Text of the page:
Michael Madrid-USA TODAY Sports

Tiger Woods broke out of an 11-year major championship slump Sunday, winning the 2019 Masters by one stroke to secure his 15th career major victory.

A bit of history: It’s pretty remarkable to think that Woods was stuck at No. 14 for more than a decade.

  • When he defeated Rocco Mediate at Torrey Pines in 2008 to win the U.S. Open, he was just 32 years of age.
  • Then, the drought.
  • Due to injuries to his knee and back, and the toll his personal issues took on his career, Woods fell into a vortex that threatened to tank his legendary career.

Heading into the 2019 Masters, many thought Woods, 43, would never emerge again as a tournament winner, let alone a major champ.



Four magnificent days of work changed that narrative in a big way.

Looking ahead: Woods’ Masters win now gives him a realistic shot at gaining some meaningful momentum to eclipse Jack Nicklaus’ record of 18 career majors.

  • Woods won major No. 15 at the age of 43 years and 103 days.

While most golfers don’t win majors into their 40s, it’s not unprecedented. In fact, nine majors have been won by golfers older than Woods is right now.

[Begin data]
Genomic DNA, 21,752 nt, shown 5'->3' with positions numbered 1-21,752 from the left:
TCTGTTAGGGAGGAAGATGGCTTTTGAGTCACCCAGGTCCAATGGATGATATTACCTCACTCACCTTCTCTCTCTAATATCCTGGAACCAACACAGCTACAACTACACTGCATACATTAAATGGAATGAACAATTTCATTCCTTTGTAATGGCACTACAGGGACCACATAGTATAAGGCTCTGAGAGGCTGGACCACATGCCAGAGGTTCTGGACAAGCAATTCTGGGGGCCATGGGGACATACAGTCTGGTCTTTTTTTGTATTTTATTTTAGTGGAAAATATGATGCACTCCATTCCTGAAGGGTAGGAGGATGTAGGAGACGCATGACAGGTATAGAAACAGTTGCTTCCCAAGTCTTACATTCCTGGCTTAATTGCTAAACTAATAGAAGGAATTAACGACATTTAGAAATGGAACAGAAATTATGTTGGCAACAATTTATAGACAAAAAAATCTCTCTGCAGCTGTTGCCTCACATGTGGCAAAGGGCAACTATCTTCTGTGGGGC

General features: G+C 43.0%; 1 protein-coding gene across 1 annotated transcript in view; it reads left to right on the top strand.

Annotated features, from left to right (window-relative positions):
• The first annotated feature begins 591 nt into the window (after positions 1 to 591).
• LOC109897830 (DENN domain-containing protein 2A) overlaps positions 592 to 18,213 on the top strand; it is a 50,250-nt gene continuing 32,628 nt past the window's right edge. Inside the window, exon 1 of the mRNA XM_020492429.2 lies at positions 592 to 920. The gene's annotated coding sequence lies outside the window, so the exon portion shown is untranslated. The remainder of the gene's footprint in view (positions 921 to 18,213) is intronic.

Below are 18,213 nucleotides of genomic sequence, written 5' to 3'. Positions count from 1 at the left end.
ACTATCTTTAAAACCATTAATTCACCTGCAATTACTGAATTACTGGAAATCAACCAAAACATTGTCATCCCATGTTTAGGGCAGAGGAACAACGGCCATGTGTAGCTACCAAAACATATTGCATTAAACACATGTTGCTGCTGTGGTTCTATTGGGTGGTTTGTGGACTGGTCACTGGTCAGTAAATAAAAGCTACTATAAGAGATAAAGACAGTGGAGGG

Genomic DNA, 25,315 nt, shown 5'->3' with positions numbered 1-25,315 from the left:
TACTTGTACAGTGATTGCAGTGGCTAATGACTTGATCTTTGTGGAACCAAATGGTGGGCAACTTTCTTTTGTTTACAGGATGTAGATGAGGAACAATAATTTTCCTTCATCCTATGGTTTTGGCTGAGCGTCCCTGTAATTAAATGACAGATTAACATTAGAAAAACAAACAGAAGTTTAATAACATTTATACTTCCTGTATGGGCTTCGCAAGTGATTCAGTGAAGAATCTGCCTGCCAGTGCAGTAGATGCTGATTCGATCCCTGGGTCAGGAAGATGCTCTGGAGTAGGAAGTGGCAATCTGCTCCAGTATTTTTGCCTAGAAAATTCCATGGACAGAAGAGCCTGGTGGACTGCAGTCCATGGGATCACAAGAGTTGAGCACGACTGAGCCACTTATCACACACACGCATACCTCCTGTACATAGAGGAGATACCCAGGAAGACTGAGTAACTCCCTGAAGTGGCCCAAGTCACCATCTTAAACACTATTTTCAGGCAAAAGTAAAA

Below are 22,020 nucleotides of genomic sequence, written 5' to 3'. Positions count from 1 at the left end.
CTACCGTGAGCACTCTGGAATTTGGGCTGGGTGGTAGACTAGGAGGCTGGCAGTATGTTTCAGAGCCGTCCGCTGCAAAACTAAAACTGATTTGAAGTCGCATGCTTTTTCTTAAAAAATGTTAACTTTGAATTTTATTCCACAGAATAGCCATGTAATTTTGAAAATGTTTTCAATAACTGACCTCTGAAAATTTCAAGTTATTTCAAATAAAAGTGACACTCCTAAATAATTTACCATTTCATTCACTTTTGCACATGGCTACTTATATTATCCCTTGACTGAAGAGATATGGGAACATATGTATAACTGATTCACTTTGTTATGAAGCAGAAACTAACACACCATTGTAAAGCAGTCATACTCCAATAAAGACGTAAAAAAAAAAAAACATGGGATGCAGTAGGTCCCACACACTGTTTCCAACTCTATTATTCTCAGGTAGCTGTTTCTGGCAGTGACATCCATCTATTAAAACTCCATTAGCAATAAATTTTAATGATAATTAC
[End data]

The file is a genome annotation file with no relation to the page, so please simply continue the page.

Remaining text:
• Julius Boros: 1968 PGA Championship, 48 years, 4 months, 18 days
  • Old Tom Morris: 1867 British Open, 46 years, 99 days
  • Jack Nicklaus: 1986 Masters, 46 years, 2 months, 23 days
  • Jerry Barber: 1961 PGA Championship, 45 Years, 3 months, 6 days
  • Hale Irwin: 1990 U.S. Open, 45 years, 15 days old
  • Lee Trevino: 1984 PGA Championship, 44 years, 8 months, 18 days
  • Roberto de Vicenzo: 1967 British Open, 44 years, 93 days
  • Harry Vardon: 1914 British Open, 44 years, 41 days
  • Raymond Floyd: 1986 U.S. Open, 43 years, 9 months, 11 days

The bottom line: In addition to the historical precedent, there’s the simple fact that Woods was magnificent this past weekend at Augusta. While not flawless, he showed a mastery of the game we have not seen from him in ages.



If Woods can get back to playing at this level on a more consistent basis, then it’s not only possible he will win four more majors to beat Jack Nicklaus’ record, it’s probable.


Jesse Reed
Managing Editor at Sportsnaut. Featured on Yardbarker and MSN.com, and formerly was a breaking news writer/NFL analyst for Bleacher Report.